News for the Hospitality Executive
|By Sylvia Rector, Detroit Free Press
Knight Ridder/Tribune Business News
May 7, 2003 - Takashi Yagihashi, the French-trained, Japanese-born executive chef of Tribute in Farmington Hills, returns from New York today with one of the culinary world's most prestigious honors -- the James Beard Association's 2003 Best Midwest Chef award.
Tribute's menu changes with the seasons and the availability of fresh ingredients, but one dish guests have come to expect is the Delice of Seafood.
Served as a first plate or appetizer, it includes a selection of bite-size, jewel-like seafood delicacies, most showing an Asian influence.
Here are the selections included on a recent menu:
--Seviche of Taylor Bay scallop with lemon oil.
--Crispy tuna cake with soy mustard.
--Roulade of Gulf shrimp with hot and sour sauce.
--House-smoked salmon with horseradish creme fraiche.
--Kumamoto oyster with lemongrass dashi granite, wasabi tobiko.
Nominated three times before and competing this year, as always, in a field dominated by high-profile Chicago chefs, Yagihashi hadn't counted on bringing home the gold this time.
"I'm very, very happy," the elated chef said in a telephone interview Tuesday. "I was hoping, but I didn't have confidence I would get it. Sometimes, James Beard doesn't do what you think," he said of the unpredictable organization.
Only two other Michigan chefs -- Harlan (Pete) Peterson of Tapawingo in Ellsworth and Jimmy Schmidt of the Rattlesnake Club in Detroit -- have ever been nominated, and Schmidt, in 1993, was the lone previous Michigan winner.
It seemed only a matter of time, though, before Yagihashi claimed the award. Since leaving Ambria in Chicago to help launch Tribute in 1996, he and the restaurant have enjoyed a steadily growing national reputation.
First nominated for the Beard award in 1999, Yagihashi was named a year later as one of Food & Wine's 10 best new chefs in America. In 2000, Tribute became the first Detroit Free Press Restaurant of the Year, and it's the only Michigan venue on Gourmet's list of the nation's 50 best dining destinations.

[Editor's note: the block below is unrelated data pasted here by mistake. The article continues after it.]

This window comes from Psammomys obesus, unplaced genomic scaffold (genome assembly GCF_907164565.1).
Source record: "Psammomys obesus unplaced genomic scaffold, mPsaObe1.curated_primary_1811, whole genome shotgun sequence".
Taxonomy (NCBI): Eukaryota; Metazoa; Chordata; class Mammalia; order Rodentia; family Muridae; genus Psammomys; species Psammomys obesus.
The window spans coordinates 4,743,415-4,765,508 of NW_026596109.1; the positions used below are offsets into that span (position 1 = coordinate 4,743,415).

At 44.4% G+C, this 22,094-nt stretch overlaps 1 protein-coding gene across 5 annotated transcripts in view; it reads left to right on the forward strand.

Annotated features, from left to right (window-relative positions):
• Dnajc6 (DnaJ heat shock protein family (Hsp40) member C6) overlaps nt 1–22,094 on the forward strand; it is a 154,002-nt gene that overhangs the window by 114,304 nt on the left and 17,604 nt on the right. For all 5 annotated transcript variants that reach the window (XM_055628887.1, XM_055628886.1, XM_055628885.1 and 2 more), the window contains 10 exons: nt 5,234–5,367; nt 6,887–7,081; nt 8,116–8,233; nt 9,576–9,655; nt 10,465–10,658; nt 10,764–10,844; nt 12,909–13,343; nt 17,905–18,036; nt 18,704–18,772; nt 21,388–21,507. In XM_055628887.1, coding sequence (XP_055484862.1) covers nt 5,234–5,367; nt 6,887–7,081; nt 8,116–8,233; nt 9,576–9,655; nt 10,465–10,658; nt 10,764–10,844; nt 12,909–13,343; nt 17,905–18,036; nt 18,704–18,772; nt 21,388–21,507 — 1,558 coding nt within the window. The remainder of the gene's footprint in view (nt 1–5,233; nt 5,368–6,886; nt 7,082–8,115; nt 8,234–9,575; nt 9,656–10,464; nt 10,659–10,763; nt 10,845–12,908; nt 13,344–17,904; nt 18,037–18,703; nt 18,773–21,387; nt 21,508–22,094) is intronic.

Yagihashi's cuisine is exquisitely detailed and highly original, combining Asian and Western ingredients and techniques in a style he describes as "contemporary French with an eclectic Asian twist."
Rarely seen ingredients sprinkle the menu; a recent one includes salsify, quince, fresh water chestnuts and a Tibetan citrus fruit called yuzu. Overall, however, the food is surprisingly approachable.
Prices, of course, are less so: First courses are in the $13-$19 range, while entrees run in the $30s.
The awards ceremony -- part of a gala evening that also celebrated the 100th anniversary of the birth of James Beard, the father of American cuisine -- will be broadcast later this spring on the A&E cable network, said Tribute maitre d' Mickey Bakst, who also attended the event.
The 2,000 guests included food writers, cookbook authors, star chefs and restaurateurs from all over the country.
"I think all of New York wanted him to win," Bakst said of Yagihashi's award. "It's wonderful to see how we, as a Detroit restaurant, are accepted by all of the greats."
Other chefs nominated in the Midwest region were Paul Kahan of Blackbird in Chicago; Tony Mantuano, Spiaggia, Chicago; Roger Johnsson, Aquavit, Minneapolis, and Michael Kornick, MK, Chicago.
Yagihashi, 44, couldn't point to a particular event or dish that made this different from his three prior nominations.
"It's not one reason," he said. "Every day we work together and everybody helps each other. I am on the stage, but it's everyone," from Bakst to pastry chef Michael Laiskonis and sous chefs Gabriel Lacouture, Jeff Rose and Bill Apodaca, he said.
He also emphasized the importance of his family -- his wife, Kathy, and their two children -- in his career success. Because of them, he said, "I'm a very happy person."
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(c) 2003, Detroit Free Press. Distributed by Knight Ridder/Tribune Business News.